denvergeek (1184943) | about 2 years ago | (#38820767)

Kopete and Facebook work fine for me. Google "kopete facebook", and check the first result. Facebook exposes chat via XMPP, which Kopete supports.

Re:Telepathy (1)

Dragonslicer (991472) | about 2 years ago | (#38821017)

As far as I know, Kopete can't currently send messages through XMPP for Facebook. I remember reading somewhere that Facebook changed something about how it does the XMPP connection, and I don't think Kopete hasn't fixed that yet.

Re:Telepathy (1)

MonsterTrimble (1205334) | about 2 years ago | (#38822865)

I know it can now, but back then (late 2008, early 2009 as I recall) it didn't. At that point Facebook was using it's own homebrew chat backend. it took until 2010 for them to actually implement XMPP.

As Dragonslicer eluded to, there are a *LOT* of bugs still in the program as it stands now, and with it taking however long to get a *BETA* version out, I wonder why bother?

And the Regressions? (5, Interesting)

TheNinjaroach (878876) | about 2 years ago | (#38820657)

I love KDE and have used it exclusively since the 3.2 days, but damn am I getting tired of the regressions. Things that used to work beautifully are suddenly bugged beyond use. I expect that to happen with early revisions of major releases, but the trend that started in 4.1 continues through a clean install of 4.7.2 that shipped with my distro.

In any case, thanks for the best desktop environment I've ever used. KIOSlaves (if they are still called that) are awesome, and we should all be thankful for KHTML, which laid the foundation for Webkit-based browsers everywhere.

Is it any better? (1)

antdude (79039) | about 2 years ago | (#38820957)

I used KDE v4.4.3 in stable Debian and didn't like it. I loved v3.x and v2.x, but v4 was bleh for me. I know about Trinity fork, but I am waiting for it to be mature, popular/official, and have a lot of support.

Re:Is it any better? (1)

SomeKDEUser (1243392) | about 2 years ago | (#38821445)

It'll happen at the same time the magical pink unicorn farm gets discovered on Mars...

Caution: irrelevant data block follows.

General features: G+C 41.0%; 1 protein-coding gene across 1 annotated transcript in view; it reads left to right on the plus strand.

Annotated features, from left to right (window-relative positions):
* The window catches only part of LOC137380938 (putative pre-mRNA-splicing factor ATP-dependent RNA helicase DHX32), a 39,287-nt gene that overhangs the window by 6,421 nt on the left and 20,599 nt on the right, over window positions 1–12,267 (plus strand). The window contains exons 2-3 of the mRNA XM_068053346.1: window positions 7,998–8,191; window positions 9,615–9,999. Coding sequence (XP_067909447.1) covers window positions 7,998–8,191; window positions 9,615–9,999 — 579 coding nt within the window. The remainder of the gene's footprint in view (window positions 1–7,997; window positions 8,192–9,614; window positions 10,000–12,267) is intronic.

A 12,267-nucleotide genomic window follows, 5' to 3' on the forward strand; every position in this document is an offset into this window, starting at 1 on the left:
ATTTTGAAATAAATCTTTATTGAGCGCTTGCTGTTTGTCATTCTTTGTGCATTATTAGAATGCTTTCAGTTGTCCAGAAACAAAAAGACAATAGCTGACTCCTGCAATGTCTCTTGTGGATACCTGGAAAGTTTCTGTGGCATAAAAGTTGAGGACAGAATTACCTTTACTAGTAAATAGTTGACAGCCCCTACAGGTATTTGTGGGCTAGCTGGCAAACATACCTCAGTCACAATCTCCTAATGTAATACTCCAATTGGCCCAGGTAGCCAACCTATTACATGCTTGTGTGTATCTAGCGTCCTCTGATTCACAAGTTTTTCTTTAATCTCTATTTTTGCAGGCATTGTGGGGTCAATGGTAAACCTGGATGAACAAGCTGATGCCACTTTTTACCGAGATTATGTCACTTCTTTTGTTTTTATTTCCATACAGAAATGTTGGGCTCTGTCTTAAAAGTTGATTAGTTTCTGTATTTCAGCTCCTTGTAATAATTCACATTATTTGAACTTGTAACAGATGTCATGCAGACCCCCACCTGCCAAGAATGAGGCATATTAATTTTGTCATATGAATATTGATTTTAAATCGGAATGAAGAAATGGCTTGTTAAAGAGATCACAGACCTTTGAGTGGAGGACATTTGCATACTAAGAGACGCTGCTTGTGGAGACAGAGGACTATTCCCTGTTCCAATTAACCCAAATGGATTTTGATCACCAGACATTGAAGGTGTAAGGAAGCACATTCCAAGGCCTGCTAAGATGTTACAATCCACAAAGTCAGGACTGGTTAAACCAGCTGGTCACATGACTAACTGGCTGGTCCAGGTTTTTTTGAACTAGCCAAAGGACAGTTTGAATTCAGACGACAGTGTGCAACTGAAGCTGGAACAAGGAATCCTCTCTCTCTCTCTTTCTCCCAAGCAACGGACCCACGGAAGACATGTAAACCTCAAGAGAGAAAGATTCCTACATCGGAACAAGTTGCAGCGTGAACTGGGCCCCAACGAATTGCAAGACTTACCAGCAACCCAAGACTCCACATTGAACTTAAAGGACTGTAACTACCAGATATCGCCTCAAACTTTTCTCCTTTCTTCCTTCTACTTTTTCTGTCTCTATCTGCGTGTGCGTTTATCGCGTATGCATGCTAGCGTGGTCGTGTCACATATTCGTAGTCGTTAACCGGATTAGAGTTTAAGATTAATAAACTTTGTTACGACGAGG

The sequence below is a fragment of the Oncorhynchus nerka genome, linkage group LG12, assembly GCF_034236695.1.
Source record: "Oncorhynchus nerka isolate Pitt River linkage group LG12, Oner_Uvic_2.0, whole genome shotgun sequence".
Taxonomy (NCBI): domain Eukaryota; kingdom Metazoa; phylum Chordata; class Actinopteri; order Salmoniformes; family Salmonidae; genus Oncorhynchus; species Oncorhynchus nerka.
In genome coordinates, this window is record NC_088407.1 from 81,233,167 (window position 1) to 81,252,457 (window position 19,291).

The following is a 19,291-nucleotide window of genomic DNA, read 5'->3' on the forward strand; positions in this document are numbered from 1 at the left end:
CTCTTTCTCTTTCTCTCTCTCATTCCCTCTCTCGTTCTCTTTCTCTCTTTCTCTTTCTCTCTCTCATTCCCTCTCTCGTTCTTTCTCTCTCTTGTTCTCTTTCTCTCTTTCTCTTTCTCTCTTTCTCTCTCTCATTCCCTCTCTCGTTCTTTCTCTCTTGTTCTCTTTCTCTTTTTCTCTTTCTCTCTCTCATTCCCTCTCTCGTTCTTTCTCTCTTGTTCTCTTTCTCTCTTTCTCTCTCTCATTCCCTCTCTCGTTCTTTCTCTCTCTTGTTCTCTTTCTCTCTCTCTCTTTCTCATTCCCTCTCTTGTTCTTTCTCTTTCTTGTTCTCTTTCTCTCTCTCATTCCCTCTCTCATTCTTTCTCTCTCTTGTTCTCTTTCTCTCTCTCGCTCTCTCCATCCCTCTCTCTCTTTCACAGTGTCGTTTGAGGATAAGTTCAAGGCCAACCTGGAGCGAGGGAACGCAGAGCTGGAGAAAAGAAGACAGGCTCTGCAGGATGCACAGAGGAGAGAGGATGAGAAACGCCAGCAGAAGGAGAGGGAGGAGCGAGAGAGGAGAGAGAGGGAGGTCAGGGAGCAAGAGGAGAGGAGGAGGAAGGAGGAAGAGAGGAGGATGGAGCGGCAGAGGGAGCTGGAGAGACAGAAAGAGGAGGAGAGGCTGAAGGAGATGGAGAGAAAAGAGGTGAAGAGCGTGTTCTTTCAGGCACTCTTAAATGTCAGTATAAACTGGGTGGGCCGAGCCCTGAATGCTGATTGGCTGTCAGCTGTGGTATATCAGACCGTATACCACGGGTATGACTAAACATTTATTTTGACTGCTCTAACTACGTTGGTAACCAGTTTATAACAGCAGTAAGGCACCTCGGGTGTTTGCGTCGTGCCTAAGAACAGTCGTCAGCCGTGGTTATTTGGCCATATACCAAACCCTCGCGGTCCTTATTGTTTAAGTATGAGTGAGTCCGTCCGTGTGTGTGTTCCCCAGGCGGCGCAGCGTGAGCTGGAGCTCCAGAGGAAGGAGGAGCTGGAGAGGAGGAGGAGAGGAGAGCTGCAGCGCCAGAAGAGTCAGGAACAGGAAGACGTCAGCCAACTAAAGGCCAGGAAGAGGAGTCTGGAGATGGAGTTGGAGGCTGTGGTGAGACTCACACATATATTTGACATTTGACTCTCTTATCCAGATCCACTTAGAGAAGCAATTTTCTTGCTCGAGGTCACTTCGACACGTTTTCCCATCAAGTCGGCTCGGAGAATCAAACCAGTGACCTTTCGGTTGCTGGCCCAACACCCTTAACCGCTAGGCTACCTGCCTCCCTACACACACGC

Re:Is it any better? (1)

antdude (79039) | about 2 years ago | (#38821529)

Basically, never. :)

Re:Is it any better? (1)

SomeKDEUser (1243392) | about 2 years ago | (#38821605)

Yup... But you have to be fair: there are two years between 4.4 and 4.8. And the progress has been very fast. It is to me a bit of a mystery why Debian stable does not upgrade the GUIs faster. The base components, the server bits, sure. But there is no valid reason to no update KDE and GNOME to their latest releases.

      On the contrary: bugs in interfaces are in many cases not logic bugs, but unexpected behaviour, or inconsistency. And keeping the old version won't help.

Re:Is it any better? (2)

antdude (79039) | about 2 years ago | (#38821713)

It's not the bugs. It's the usability, design, etc. in v4.3. Did KDE v4.8 get much better in those areas?

Re:Is it any better? (1)

SomeKDEUser (1243392) | about 2 years ago | (#38821787)

I use it every day, because I think it works great and looks good. Objectively, it is faster, snappier and more stable. It also got features at each release.

Subjectively, I think the looks were always good, but that they improved with time. But that is, of course, subjective. There are not many styles I can say I have kept for a long time before I felt the need to change -- oxygen is the exception: it is clean, clear and, to me, beautiful.

But Your question is too vague to be answered meaningfully. What bugged you? Why? Could it not be changed? Did you report a bug (in a non-insulting, non-inflamatory way)?

Re:Is it any better? (1)

antdude (79039) | about 2 years ago | (#38821909)

I did not like the design, usability, etc. I preferred v3.5.10's. For now, I am using old Gnome v2.3.

Re:Is it any better? (1)

SomeKDEUser (1243392) | about 2 years ago | (#38822003)

Which is completely meaningless. you cannot "not like the design". It can be too distracting, the icons not recognisable enough, the contrast can be too high or too low. You can dislike gradients, find the colours depressing or garish. but you cannot "not like the design".

"Usability" does not exist. There is only a collection of actions required to perform given tasks, which you could not easily find, or which you found too time consuming, or which gave you RSI.